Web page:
NEW YORK--The earthquake and tsunami that devastated Japan has killed at least 10,000 people. It is terrible. It may be a sneak preview of something 100 times worse.
Lake Sarez, in the eastern Pamir mountains of Tajikistan, is known to Central Asians as the region's "Sword of Damocles." A mile wide and 600 feet deep, Sarez is one of the biggest high-altitude bodies of water on earth, at an elevation of 11,200 feet.
Lake Sarez was created just over 100 years ago in a remote corner of what was then czarist Russia. On Feb. 18, 1911, a 7.4-scale earthquake, common in the Pamirs, shattered a mountain adjacent to the Murghab River. The resulting landslide formed a half-mile high natural dam that blocked the river. Today the lake is 37 miles long.
Scientists say the dam is going to burst. Whether a quake dislodges a rock slide that creates a wave that crests the dam, or melting glaciers bring the water to the top, computer models predict a devastating inland tsunami sooner than later.
Seventeen cubic kilometers of water will be instantly released. A wall of water 800 feet high will cascade down a series of river valleys in four countries.
In 2007, I trekked up to Sarez in order to research a magazine article for Men's Journal. The following is from that piece:
"The 75-mile Bartang Valley, cultural and spiritual heartland of the Ismaili Muslims, would lose 30 villages and 7,000 people. The Bartang empties into the Pyanj, a large river that marks the border with northern Afghanistan, then Uzbekistan, then Turkmenistan. Six hundred miles downstream from Lake Sarez, the flood would cross into another time zone.
"Five million people--mostly residents of landlocked deserts that routinely reach 125 degrees--would be drowned by snow melt."
Most of the arable land in Central Asia will be destroyed by silt. Tens of millions of Turkmen, Uzbeks, Afghans and Tajiks could starve.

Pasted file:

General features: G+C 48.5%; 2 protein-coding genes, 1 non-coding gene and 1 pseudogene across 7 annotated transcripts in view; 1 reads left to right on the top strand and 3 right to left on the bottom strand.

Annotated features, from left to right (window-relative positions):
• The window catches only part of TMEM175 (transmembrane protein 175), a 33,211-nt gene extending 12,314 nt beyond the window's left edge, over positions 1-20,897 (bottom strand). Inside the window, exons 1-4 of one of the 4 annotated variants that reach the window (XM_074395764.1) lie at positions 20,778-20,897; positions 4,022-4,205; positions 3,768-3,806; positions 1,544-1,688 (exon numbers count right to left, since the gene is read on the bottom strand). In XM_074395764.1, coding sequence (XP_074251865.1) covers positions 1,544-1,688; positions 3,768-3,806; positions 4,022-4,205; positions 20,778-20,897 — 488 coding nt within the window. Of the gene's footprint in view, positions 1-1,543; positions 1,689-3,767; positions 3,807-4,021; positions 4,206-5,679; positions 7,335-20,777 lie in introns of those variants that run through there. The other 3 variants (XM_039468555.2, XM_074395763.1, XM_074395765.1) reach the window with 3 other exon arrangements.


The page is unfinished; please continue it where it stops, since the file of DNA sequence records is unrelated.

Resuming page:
This might happen in 10 years, or next week. It could be happening now.
The dam can be shored up. A bypass to release pressure can be tunneled through bedrock around the left flank of the natural dam. Liberal cost estimates of such an engineering project run around $2 billion.
Tajikistan is desperately poor. The Tajik government doesn't have the cash.
However, $2 billion is small change to Western countries. The United States spends that amount to occupy Iraq and Afghanistan for one week.
When Men's Journal published my piece on Lake Sarez in 2008, I hoped it would prompt the United States to act.
I sent copies to Presidents Bush and Obama, members of Congress, the United Nations, the Organization for Security and Co-operation in Europe and other international organizations. No one replied.
Interestingly, Japan is one of the few donor countries to have taken interest in Lake Sarez, having coughed up a few million dollars for a monitoring station. But there's still no way to evacuate people living downstream in the event of a breach.
A flood that will make the current disaster in Japan look tiny by comparison is becoming increasingly likely. And it will be mostly our fault.